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Omega2 Wireless LiDAR Kit Quickstart

Omega2 Wireless LiDAR Kit Quickstart

Welcome to the quickstart guide for your Omega2 Wireless LiDAR Kit. While most LiDAR scanners are increasingly found in mobile technology applications such as drones, robots, and transport vehicles, they are usually tethered to their host computer. That means their mobility is constrained by their computer of origin and that their potential is limited by the capabilities of that same host computer. 

This presents a problem to users looking for a product with creative potential. Instead of buying a product with preset limitations, you’ve made the right decision by choosing the Omega2 Wireless LiDAR Kit. The brilliance behind the Omega2 is that it is wireless, totally mobile, and untethered. Following this setup guide will allow you to use your Omega2 LiDAR scanner as if it were plugged in to your computer while letting your LiDAR scanner roam freely.

Connecting Onion’s 360˚ 2D LiDAR unit to the Omega2 allows for the transmission of raw ranging data to any computer in the local WiFi network, allowing you to use your scanner throughout your creative process. That means using the real-world distance data from your LiDAR unit to develop your unique program in real time.

In this quickstart guide we’ll cover:

Getting Familiar with your Kit

To get started, you will need the Omega2 Wireless LiDAR Kit and all its components, which include the following:

  • Omega2+
  • Power Dock 2
  • 360˚ LiDAR Scanner
  • LiDAR control board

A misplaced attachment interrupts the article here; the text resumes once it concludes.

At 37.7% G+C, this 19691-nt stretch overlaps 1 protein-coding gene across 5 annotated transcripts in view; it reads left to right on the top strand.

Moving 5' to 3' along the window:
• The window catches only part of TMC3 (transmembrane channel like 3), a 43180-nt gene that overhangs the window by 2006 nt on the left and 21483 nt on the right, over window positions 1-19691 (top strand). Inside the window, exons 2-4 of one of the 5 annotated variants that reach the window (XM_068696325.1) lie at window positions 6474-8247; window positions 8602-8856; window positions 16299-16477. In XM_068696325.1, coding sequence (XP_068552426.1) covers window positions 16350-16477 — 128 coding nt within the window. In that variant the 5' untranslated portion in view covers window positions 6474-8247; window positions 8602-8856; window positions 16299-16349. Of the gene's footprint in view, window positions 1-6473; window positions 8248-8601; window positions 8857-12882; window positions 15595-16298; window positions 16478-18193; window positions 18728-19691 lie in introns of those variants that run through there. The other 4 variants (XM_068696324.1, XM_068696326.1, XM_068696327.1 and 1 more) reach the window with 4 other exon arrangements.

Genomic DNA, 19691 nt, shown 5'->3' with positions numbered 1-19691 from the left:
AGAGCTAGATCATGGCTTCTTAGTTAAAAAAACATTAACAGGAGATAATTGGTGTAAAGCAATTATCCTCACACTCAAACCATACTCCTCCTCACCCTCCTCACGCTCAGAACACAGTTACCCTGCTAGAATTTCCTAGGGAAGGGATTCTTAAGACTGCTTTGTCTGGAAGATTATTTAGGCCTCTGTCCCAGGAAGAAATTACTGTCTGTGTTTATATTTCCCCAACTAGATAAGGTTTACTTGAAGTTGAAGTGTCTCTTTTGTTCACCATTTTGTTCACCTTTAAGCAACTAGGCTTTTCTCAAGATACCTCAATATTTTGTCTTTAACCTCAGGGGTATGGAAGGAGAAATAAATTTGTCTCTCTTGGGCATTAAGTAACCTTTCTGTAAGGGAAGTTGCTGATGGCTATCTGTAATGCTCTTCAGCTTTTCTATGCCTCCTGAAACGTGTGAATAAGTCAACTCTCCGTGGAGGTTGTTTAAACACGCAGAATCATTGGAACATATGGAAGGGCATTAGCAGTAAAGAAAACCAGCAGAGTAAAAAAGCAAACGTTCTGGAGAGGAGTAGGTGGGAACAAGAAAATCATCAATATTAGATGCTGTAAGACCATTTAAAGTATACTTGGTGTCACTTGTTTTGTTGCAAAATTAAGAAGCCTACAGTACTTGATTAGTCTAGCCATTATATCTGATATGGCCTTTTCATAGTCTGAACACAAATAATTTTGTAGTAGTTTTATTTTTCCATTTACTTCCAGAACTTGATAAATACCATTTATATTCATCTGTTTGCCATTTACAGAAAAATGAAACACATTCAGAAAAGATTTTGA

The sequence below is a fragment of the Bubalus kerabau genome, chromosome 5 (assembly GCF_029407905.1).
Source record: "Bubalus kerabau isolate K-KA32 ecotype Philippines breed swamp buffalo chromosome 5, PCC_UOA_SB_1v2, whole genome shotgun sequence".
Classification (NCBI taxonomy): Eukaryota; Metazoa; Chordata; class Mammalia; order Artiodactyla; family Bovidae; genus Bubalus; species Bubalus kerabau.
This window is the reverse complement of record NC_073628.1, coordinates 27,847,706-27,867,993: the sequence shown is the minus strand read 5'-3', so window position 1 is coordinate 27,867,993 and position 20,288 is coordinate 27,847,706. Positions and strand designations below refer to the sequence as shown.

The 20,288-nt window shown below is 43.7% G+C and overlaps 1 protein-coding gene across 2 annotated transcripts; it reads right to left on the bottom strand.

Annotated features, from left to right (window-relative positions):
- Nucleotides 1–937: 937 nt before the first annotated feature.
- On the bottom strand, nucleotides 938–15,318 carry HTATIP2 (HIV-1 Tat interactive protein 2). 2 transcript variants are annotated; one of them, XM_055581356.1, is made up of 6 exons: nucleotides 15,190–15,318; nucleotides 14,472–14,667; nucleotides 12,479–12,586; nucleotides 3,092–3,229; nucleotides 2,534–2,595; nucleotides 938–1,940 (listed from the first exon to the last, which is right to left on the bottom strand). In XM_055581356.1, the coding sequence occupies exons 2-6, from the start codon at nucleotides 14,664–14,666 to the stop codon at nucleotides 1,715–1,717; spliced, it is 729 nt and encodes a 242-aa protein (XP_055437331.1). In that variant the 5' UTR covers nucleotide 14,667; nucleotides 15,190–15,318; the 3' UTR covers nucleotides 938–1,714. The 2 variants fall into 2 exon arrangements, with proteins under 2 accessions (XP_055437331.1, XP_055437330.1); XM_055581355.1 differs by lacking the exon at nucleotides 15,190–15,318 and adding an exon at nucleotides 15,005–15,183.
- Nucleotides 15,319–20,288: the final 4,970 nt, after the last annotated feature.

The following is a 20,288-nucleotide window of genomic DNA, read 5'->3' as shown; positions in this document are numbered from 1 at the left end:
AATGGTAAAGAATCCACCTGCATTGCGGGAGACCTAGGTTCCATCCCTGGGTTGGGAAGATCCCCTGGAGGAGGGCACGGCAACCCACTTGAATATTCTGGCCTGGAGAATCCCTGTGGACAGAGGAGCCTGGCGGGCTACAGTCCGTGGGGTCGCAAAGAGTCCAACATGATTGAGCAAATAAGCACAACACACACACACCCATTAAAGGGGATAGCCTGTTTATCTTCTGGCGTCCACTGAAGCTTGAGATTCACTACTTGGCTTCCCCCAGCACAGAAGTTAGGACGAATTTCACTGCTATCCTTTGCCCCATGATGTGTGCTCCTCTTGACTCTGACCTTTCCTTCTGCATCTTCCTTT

• 2x MicroUSB cables

You will also need your own personal computer workstation and access to a local WiFi network.

Expanding on what we covered above, your Omega2 Wireless LiDAR Kit will allow you to take full advantage of your own visualization and navigation software while your untethered LiDAR unit is deployed in the field in real time. Connecting your LiDAR scanner to the Omega2 allows the raw scanned data to be transmitted over WiFi to any computer in the same network. Once connected, the LiDAR unit will appear as a USB device on your computer. Then you can run your own powerful localization and navigation software while receiving data in real time.

What can you do with LiDAR?

LiDAR stands for light detection and ranging, and is a surveying method that uses pulsing laser light to measure distances between objects. While originally designed for applications in geomatics, LiDAR has evolved to become one of the core technologies driving autonomous vehicle recognition software for drones, robots, and cars. Use your own 360˚ 2D LiDAR unit to make maps, images, or even create your own navigation software for a drone.

A Word of Warning

Since LiDAR uses pulsing laser light to determine distance, operating in direct sunlight may affect the accuracy of the measurements. Prolonged exposure to direct sunlight may damage the light sensor!

The LiDAR Scanner uses Laser technology and complies with FDA Class I standards. It is non-hazardous to human eyes.

Hardware Setup

Setting up your LiDAR Kit is a breeze.

We’ll first grab the 360˚ LiDAR scanner, pictured below:

And connect it to the LiDAR control board